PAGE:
PhD Classics and Ancient History / Programme details

Year of entry: 2020

Programme description

Our PhD Classics and Ancient History programme is aimed at students who want to make a genuine contribution to scholarly knowledge and understanding of the field through their thesis.

You will acquire an excellent general knowledge of the wider field in question and high competence in relevant languages - ancient and modern - and associated skills, both subject-specific and generic.

Our research covers Greek and Roman history, Classical literature and its reception, and Classical Philology and Linguistics.

We enjoy close links with researchers in areas including Medieval and Modern History, Archaeology, Art History, English and American Studies, Linguistics, Religions and Theology, the John Rylands University Library and the Manchester Museum.

Research centres of special importance to us and our research students include the Centre for Late Antiquity, the Centre for the Cultural History of War, and the Cultural Theory Institute.

We offer supervision in a very broad range of subjects spanning Greek and Roman culture, history, literature and language from the archaic period to late antiquity.

Certain research clusters stand out within our present constellation of permanent staff and research fellows, such as classical Greek history; the performance and theory of ancient literature; Roman love elegy; the Roman Republic; epigraphy, language and history; ancient science and didactic literature.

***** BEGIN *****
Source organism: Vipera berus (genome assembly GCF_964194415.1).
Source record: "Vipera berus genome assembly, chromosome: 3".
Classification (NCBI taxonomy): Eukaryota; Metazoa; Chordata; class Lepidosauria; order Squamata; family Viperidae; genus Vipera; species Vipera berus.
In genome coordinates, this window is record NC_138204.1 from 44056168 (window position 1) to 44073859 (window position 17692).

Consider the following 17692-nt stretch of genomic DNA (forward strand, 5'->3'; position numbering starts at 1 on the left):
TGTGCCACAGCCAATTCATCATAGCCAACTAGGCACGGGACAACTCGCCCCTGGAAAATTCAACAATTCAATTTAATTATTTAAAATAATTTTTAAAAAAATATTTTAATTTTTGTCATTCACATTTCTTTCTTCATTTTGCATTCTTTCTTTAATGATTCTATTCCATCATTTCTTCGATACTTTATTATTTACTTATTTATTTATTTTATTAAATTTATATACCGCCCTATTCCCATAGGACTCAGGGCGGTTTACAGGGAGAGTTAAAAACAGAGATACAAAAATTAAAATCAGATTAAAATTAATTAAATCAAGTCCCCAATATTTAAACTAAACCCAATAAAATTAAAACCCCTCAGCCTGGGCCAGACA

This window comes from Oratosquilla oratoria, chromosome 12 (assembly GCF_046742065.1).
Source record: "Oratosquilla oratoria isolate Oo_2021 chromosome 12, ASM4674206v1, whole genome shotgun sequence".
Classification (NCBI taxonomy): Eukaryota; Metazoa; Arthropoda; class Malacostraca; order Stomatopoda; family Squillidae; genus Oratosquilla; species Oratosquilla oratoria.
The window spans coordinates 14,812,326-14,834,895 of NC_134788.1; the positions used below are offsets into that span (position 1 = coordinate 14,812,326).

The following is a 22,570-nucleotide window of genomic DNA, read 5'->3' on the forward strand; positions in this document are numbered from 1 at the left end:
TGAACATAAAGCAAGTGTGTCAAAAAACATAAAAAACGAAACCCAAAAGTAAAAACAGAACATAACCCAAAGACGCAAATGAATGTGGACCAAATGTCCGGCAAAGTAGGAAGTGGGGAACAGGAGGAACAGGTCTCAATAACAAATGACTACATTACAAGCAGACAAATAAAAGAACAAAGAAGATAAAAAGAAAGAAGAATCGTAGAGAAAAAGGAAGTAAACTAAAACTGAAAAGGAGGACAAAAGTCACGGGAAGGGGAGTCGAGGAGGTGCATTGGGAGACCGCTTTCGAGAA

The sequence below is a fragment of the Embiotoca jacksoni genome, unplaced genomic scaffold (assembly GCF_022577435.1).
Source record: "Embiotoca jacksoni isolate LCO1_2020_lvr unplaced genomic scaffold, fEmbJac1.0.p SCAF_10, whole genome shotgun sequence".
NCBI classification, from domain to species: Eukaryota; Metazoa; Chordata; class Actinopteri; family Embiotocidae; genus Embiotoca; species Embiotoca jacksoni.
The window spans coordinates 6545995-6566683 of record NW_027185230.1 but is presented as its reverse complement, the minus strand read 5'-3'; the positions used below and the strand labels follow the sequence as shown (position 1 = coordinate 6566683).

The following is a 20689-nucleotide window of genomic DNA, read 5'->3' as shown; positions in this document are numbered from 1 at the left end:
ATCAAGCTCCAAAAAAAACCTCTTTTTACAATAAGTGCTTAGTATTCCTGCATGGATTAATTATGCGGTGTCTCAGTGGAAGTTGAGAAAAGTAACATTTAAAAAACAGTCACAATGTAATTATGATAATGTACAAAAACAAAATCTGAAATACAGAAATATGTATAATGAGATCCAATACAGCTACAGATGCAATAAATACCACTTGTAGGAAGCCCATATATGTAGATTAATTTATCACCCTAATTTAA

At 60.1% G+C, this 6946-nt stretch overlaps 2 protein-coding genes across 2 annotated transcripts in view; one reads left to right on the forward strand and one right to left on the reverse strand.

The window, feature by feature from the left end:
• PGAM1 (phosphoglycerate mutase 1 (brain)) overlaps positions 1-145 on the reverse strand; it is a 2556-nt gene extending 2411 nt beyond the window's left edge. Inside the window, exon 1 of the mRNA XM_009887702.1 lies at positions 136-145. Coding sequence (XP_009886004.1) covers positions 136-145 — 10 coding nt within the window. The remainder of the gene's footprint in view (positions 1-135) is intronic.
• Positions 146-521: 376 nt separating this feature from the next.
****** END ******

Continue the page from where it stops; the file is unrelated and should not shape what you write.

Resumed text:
Other specialisms include ancient warfare, Greek law, Greek oratory, pre-Roman Italy, critical theory, Hellenistic literature, ancient drama, Indo-European and the (pre-)history of the classical languages.


We aim to:

  • further your academic career objectives by making you feel welcome within, and a part of, our dynamic and demanding research culture;
  • inspire you to attend and give papers at seminars and conferences;
  • encourage you to undertake a modicum of appropriate undergraduate teaching, with guidance and support throughout.

Special features

Find out more about the Graduate School

Graduate School

All of our postgraduate students become members of the Graduate School when you start at Manchester. It has dedicated facilities for students and offers opportunities to collaborate with other postgraduates.

Lively research environment

Symptomatic of the size and dynamism of our research community is our research seminar, which meets every Thursday in term-time and is one of the largest and liveliest in the country.

Addressed mainly by visiting speakers from universities in the UK and overseas, the seminar attracts an audience typically of 40 to 50 people, and is followed by wine and the opportunity of going out for a meal with the speaker.

Every Monday in term-time, in the Classics and Ancient History Library, a buffet lunch is held for postgraduates and staff with interests in the Greek and Roman worlds from across the University.

Teaching and learning

Given the all-important emphasis on the production of a PhD thesis in three years, good research training and good proactive supervision are essential.

PhD study centres on the student-supervisor relationship and on regular meetings with the supervisor (at least once a month for full-time students).

Our PhD students, however, have not one but three members of academic staff assigned to them in a supervisory role.